A “metaphysical quest for the sound of one hand clapping”

Many divorcing couples struggle to agree on the value of a professional practice, particularly its goodwill, which is its value beyond the market value of any tangible assets. Battling spouses argue vastly different calculations for this business asset that neither can see nor touch nor sell.

It is not an easy call. One Florida court likened “[t]he attempt to determine the goodwill value of the business of a sole professional practitioner, absent consideration of reputation, presence and tangible assets, is somewhat akin to a metaphysical quest for the sound of one hand clapping.”

Goodwill, which includes reputation, prestige, and company name, is the favor that a business enjoys by virtue of being established — that hard-to-calculate part of the whole that is greater than the sum of its parts. Goodwill is based on the observable phenomenon that when a business is sold, the sale price is greater than the value of its assets.

In divorce actions, particularly those involving professional practices such as a doctor or lawyer, goodwill becomes a point of contention when one side (usually the professional himself) contends that it is separate property and the other side (usually the wife) contends that it is marital. Very often goodwill can far exceed the value of any physical assets accumulated by the professional. Goodwill can also be a factor among tradesmen. Ralph runs a thriving shoe repair business out of a hole-in-the-wall shop on a side street, but when Ralph and Mrs. Ralph want to retire they cannot find a buyer because all the value of the business is Ralph and his reputation for good work.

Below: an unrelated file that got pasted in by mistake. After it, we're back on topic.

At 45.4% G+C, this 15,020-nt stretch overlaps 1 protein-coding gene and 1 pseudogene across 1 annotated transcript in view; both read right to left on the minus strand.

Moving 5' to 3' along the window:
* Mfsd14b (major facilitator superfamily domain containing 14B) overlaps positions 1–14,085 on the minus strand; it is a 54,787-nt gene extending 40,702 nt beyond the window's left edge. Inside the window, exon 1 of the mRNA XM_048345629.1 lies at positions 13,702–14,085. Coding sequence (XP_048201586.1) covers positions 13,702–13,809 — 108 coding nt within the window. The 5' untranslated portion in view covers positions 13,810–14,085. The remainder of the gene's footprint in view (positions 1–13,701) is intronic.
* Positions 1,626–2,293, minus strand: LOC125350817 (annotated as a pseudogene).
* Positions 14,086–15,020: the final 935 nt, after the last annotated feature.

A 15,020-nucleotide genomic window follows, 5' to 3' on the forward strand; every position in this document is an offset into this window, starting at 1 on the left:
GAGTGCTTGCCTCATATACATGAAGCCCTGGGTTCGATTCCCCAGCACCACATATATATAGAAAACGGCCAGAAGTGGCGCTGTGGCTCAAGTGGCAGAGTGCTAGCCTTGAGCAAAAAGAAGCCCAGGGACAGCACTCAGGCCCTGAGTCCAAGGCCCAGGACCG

In divorce actions, courts must grapple with the distinction between realizable goodwill, which can converted to cash by selling the business, and unrealizable goodwill, which is the business, professional and marketing skills of the owner. In general, most courts hold that realizable goodwill is marital property and take a variety of positions about unrealizable goodwill.

Or the craftsman, in the case of the shoe repair shop. In some businesses unrealizable goodwill may be the business. Ralph’s Shoe Repair has a substantial value as long as its founder, proprietor and sole employee does the work; without Ralph, its value is reduced to nothing but the sale value of his tools and tiny shop.

Goodwill questions also surface when courts must deal with the goodwill value of professional degrees acquired during the marriage, particularly when one spouse (often the wife) forsakes a career for the promise of a payoff of enhanced earnings because of the degree (taken by her husband).

A majority of American jurisdictions hold that personal goodwill of a business is unrealizable and cannot be classified as marital property; on the other hand, enterprise goodwill — “the corporate, transferrable reputation of the business itself” — is realizable and must be included in the marital estate. “If enterprise goodwill is not marital property, the valuation of a business will be much lower than the actual price than the same business could command on the open market.”

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